Today would have been my paternal grandfather’s birthday. He would have been 111 years old so not likely I would still have him in my life even if alcoholism hadn’t ended his time here on earth at only 68 years’ old, but I always mark this day as special, remembering him and the legacy he left behind. Calef Burbank (and that’s pronounced with a long A: KAY-lef) wrote for the Providence Journal for 40 years as an investigative reporter. He was even nominated for the Pulitzer Prize for his writing. Some of my earliest memories of him are watching him bang away at the old manual typewriter and emulating him. I loved that old typewriter and, though I prefer the speed at which my fingers can fly over this modern PC keyboard–a speed that can keep pace better with my thoughts–there will always be a nostalgic love for the manuals. In addition to his writing, he was a gifted pianist, guitarist, taught me to play chess at the tender age of 3, enjoyed learning, bird watching, and ginger snap cookies. I can say “ditto for me” with the exception of piano playing. He tried teaching me as a little girl but I was too impatient, preferring to bang away with wild abandon and a lot of discord; he finally gave up on me. Today, I wish I’d absorbed those teachings as readily as I did the chessboard.

Lastly, I spent an hour yesterday morning building four more raised beds for the herb garden. I am hoping this wonderful Indian summer lasts long enough to build a few more before the cold creeps back in. With a little luck–and a lot of hard work–next summer may be the first of many physical “weed” walks. Keep your fingers crossed!

May God bless you & keep you!

Works Cited

De Bairacli Levy, Juliette. The Complete Herbal Handbook for the Farm and Stable, Fourth Edition. Faber and Faber, New York: 1991.

Abuse, Alcoholism, Faith, Healing, Homesteading

The Right Tools

Yesterday saw me being warmed the first time by the wood for the woodstove. For those of you unfamiliar with the old saying, when you heat your home with wood, that wood warms you twice. Once during the splitting and stacking, the second in the woodstove or hearth. Albeit, this is wood for next year’s heat but I worked up a sweat nonetheless. Primarily because these logs are too thick for the splitter and need to be cut down into more manageable pieces; the little hand saw I have is too small for the job. But I am stubborn woman. I was determined to get some wood cut. So I sawed away and, while the back and wrists screamed abuse at me, I also managed to create at least a small pile of wood that’s just the right size for the stove. When I look at that pile, I wonder how much more effective I would have been with the right tools, how much more progress I would have made.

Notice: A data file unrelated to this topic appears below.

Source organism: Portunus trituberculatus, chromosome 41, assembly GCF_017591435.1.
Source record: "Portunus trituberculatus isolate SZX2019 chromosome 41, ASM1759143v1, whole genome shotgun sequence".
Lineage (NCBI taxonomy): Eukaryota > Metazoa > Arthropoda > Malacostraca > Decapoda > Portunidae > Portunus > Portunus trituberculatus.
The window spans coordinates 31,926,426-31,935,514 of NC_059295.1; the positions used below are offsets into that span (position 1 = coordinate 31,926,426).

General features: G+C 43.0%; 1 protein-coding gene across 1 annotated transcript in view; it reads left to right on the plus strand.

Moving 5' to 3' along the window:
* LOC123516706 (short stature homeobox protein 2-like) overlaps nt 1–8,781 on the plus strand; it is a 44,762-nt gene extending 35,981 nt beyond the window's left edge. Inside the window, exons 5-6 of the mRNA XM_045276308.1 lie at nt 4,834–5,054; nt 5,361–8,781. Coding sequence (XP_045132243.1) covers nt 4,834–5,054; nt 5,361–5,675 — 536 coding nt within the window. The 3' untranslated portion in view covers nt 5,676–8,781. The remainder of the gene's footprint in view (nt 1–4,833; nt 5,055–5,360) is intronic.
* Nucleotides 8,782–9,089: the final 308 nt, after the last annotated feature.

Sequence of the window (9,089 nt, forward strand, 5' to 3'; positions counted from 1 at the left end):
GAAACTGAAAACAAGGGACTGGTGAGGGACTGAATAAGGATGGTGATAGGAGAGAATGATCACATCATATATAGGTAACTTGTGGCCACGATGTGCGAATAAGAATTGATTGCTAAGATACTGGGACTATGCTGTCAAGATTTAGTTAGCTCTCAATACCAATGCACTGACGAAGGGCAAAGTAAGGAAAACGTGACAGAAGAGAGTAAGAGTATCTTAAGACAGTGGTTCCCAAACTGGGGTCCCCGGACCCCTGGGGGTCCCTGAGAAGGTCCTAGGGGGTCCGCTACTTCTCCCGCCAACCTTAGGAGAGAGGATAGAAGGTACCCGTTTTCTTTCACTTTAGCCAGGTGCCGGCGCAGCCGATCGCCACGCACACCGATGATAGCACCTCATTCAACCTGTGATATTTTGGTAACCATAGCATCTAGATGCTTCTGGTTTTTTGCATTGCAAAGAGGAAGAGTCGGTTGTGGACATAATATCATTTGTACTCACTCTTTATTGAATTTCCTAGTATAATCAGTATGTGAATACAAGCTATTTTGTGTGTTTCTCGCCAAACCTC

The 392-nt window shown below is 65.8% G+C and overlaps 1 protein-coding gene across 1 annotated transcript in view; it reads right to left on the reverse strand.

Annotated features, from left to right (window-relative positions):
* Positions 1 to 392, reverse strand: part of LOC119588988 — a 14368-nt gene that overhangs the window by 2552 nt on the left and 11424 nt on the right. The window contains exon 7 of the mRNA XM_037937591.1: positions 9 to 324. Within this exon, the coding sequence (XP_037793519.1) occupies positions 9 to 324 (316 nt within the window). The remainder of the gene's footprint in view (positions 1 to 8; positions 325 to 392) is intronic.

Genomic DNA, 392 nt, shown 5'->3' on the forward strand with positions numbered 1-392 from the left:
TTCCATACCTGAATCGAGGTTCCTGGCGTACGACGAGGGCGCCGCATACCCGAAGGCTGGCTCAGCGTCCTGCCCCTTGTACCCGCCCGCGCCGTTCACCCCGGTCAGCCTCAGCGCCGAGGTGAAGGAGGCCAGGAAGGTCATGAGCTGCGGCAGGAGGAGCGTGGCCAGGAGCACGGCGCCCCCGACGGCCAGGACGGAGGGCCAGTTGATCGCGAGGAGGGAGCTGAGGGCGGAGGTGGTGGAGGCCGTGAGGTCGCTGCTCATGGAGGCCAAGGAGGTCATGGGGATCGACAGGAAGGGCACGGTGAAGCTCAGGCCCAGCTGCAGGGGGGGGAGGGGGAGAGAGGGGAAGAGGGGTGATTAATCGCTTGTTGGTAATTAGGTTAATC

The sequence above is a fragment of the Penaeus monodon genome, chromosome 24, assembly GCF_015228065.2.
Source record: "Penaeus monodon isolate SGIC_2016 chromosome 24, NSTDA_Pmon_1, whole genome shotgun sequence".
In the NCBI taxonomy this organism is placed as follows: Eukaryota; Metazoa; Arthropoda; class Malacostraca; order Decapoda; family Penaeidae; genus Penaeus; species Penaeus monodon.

Living with alcoholism–someone else’s, not my own–is much the same. I was a child growing up with a stepfather who drank heavily and remember my mother cajoling and threatening him to stop drinking. You’d think I had learned a valuable lesson watching all of this but, years later, I found myself in a relationship with an alcoholic and guess what? I cajoled and threatened him repeatedly to stop drinking. I even stayed in the relationship longer than necessary out of that sheer stubbornness–even when the relationship turned abusive. No, he never beat me; he threatened to. But it was enough…along with the verbal and mental abuse that leaves more permanent and painful scars than any physical abuse ever could. I used the wrong tools. And, though there were periods of sobriety and a glimpse at the beautiful person lost in this dis-ease, how much more effective would that campaign have been had I used the proper tools?

Proper tools? “Tools” such as faith; such as “Letting Go And Letting God”; such as detaching with love; such as minding my own business and taking care of myself, despite his drunken escapades. In short, working my Al-Anon program. Instead, every time he opened a can of beer or a bottle of something stronger, I waited and watched, making myself scarce until he nodded off from the effects. Then I did the chores I needed to finish before bed–a bedtime that came much too late for such an early rising time. Doing them while he was awake and alert might’ve incurred some harsh criticism from him; how I did my work was never good enough. And I was liable to take exception and give in to the jabs, to take hold of the bait for another argument. As I went through these nightly routines, I did so on tiptoes, afraid to awaken him. The same result would have happened; we would end up fighting. Sometimes I even went so far as to open a few cans while he slept and poured them down the drain. Did I really think that would stop him if he believed he’d drank 10 cans instead of 6 or 8? Did he really care about the number of cans or the amount of whiskey still left in the bottle? Was he fooled by my pitiful manipulations? Not in the least. He knew exactly how many beers/how much whiskey he’d consumed before he nodded off. We fought anyway. I tried to control him as he often controlled me. I tried to change him, to force my hand. The right “tool” would’ve been to change myself. I eventually did. The relationship ended. And he’s still drinking heavily, night after night.